(I failed, getting 9/13 wrong, but it's not news to me that I'm no authority on marriage...)

Sunday, February 12, 2006

to attract or to repel

From an interview discussing his latest book, Maimonides, Sherwin Nuland’s response to, Did this book in any way change your relationship to Judaism?
Well, I'm a funny kind of a Jew. I call myself an observant agnostic, because I go to shul every Saturday. The rabbi knows I'm an agnostic. You know, my colleagues in the shul know I'm an agnostic, but I get carried away by the emotion of the thing. Having been brought up in an Orthodox home, I become the biggest shuckler in the place. And without meaning to, in becoming someone knowledgeable in the biography of Maimonides, I look at myself as a little more a part of the Jewish community of this town than I did before.
Reading this, I got the feeling that I had read it before, and I did, but coming from someone else, of another generation, and in slightly different terminology (posted here).

Makes me wonder whether, if all Jews felt this drawing towards other Jews, regardless of their philosophical leanings, if perhaps we wouldn’t need to be concerned about the American Jew vanishing after all...Is this the secret to our immortality that amazed Mark Twain*? And if so, are we in danger of losing our “immortality” as too many Jews try to run from their identity (or their seeming lack thereof) and alienate themselves from other Jews?

*(He has made a marvellous fight in this world, in all the ages; and has done it with his hands tied behind him. He could be vain of himself, and be excused for it. The Egyptian, the Babylonian, and the Persian rose, filled the planet with sound and splendor, then faded to dream-stuff and passed away; the Greek and the Roman followed, and made a vast noise, and they are gone; other peoples have sprung up and held their torch high for a time, but it burned out, and they sit in twilight now, or have vanished.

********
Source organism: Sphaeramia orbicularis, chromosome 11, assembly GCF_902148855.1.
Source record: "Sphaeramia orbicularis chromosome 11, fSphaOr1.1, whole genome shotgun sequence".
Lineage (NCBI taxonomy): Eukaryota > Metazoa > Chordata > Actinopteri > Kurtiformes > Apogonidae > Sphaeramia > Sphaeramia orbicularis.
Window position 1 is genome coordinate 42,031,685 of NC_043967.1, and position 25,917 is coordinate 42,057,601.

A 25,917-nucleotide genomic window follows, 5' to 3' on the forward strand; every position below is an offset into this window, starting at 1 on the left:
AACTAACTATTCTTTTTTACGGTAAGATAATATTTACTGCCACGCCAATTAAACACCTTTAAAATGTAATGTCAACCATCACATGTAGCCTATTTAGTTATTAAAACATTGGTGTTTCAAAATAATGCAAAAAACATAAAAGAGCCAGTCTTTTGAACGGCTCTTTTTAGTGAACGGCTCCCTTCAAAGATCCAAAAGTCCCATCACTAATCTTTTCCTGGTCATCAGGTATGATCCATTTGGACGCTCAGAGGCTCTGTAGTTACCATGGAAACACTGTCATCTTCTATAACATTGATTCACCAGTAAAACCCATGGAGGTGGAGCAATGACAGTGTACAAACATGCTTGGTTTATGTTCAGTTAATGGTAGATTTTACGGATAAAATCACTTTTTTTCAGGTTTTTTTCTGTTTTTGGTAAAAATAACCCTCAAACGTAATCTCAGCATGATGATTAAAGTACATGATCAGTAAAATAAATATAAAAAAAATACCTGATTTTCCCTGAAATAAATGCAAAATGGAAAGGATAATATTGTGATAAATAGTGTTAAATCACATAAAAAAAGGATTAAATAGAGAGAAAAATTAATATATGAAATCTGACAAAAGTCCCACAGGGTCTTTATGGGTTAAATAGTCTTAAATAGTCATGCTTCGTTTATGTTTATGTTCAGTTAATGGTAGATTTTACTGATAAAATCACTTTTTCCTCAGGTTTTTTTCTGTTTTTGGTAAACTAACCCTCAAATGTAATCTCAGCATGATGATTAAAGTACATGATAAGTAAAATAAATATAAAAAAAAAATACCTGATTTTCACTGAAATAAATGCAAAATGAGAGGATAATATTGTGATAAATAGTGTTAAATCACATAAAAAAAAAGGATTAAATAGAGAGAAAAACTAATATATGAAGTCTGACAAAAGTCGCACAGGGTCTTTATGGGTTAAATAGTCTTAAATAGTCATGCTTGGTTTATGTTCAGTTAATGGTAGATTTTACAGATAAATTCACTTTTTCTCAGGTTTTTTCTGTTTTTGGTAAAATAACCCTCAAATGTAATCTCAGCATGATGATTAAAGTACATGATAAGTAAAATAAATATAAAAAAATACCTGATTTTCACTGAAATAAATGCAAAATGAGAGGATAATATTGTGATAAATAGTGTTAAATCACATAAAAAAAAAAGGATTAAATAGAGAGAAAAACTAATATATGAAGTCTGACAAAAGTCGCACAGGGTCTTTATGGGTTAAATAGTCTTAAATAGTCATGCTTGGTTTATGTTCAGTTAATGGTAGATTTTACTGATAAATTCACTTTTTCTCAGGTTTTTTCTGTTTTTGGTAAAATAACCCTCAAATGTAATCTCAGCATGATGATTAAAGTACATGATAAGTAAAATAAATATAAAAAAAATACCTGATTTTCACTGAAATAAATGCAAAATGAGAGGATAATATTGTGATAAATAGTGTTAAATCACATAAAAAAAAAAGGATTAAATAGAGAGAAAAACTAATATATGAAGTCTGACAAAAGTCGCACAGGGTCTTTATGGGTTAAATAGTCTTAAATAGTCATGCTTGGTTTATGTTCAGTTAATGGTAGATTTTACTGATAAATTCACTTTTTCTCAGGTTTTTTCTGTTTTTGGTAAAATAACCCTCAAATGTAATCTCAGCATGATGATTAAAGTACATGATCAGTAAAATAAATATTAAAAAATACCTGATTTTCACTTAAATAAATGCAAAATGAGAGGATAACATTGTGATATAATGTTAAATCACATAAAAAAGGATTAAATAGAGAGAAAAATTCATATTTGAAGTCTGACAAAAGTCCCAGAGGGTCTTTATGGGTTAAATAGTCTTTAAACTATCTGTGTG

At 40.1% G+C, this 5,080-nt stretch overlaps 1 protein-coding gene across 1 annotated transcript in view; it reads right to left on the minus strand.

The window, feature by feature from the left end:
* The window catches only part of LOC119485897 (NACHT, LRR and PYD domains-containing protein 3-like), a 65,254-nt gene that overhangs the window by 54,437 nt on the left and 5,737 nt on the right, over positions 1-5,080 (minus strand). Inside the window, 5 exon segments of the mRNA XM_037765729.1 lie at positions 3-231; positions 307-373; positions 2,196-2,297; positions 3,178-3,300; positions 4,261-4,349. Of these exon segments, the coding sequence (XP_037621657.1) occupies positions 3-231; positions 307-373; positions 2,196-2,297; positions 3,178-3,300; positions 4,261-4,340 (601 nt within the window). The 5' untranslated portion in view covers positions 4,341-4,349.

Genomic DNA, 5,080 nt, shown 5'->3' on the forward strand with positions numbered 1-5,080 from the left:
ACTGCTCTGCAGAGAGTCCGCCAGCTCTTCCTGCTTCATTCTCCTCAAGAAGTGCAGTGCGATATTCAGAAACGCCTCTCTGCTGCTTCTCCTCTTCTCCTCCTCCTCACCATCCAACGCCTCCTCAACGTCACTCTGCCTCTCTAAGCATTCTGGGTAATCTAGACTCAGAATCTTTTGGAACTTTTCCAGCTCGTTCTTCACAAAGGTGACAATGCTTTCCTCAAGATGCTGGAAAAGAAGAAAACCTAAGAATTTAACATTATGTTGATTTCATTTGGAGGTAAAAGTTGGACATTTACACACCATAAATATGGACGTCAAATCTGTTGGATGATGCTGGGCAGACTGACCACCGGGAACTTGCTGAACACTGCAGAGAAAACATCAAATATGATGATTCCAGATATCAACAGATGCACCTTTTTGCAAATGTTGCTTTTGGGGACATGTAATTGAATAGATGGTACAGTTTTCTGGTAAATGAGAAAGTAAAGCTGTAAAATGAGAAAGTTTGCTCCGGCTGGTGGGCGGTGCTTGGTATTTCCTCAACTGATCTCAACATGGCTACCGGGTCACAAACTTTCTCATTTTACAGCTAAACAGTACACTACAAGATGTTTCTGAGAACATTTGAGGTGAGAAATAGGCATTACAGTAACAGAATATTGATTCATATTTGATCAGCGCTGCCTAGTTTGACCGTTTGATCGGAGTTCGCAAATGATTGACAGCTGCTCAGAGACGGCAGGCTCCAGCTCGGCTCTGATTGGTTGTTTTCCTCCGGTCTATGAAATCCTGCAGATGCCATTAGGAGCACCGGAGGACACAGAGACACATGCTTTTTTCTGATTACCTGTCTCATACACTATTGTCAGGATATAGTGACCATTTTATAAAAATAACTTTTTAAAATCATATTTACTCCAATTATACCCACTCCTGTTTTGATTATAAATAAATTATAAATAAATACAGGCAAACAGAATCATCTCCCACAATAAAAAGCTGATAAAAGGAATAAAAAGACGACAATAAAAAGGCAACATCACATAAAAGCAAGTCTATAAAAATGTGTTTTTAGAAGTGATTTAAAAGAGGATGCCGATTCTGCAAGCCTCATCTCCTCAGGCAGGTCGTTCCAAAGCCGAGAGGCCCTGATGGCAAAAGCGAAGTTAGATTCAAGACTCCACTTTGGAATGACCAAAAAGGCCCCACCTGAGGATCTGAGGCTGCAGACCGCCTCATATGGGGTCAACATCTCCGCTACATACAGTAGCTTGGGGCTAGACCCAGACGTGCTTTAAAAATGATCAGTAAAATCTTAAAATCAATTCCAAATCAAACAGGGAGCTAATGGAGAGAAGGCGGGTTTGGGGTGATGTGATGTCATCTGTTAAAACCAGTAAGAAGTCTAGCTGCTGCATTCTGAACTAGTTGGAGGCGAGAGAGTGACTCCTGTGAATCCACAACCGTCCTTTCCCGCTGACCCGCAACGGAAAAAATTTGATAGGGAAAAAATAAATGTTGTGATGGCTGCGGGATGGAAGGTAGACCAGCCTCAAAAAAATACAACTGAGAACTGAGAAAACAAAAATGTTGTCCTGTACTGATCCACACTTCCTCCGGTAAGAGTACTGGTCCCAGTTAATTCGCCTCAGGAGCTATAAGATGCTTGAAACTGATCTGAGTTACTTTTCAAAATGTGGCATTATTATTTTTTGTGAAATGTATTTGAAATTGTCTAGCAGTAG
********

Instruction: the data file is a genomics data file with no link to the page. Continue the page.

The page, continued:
The Jew saw them all, beat them all, and is now what he always was, exhibiting no decadence, no infirmities of age, no weakening of his parts, no slowing of his energies, no dulling of his alert and aggressive mind. All things are mortal but the Jew; all other forces pass, but he remains. What is the secret of his immortality?)

Friday, February 03, 2006

clever-ish piece on dating

BPS sent this amusing n+1 article my way. Some highlights:
Dating presents itself as an education in human relationships. In fact it’s an anti-education. You could invent no worse preparation for love, for marriage, than the tireless pursuit of the perfect partner.

We must stop dating. But we can’t. Because the only way to stop dating would be to date more, and more efficiently...

The only way to stop dating is to fall in love. But how, under conditions of dating, would this be possible? You are affected by all the dates you’ve been on, the relationships you’ve had. The pain you’ve inflicted binds you to the people who bore the brunt of it.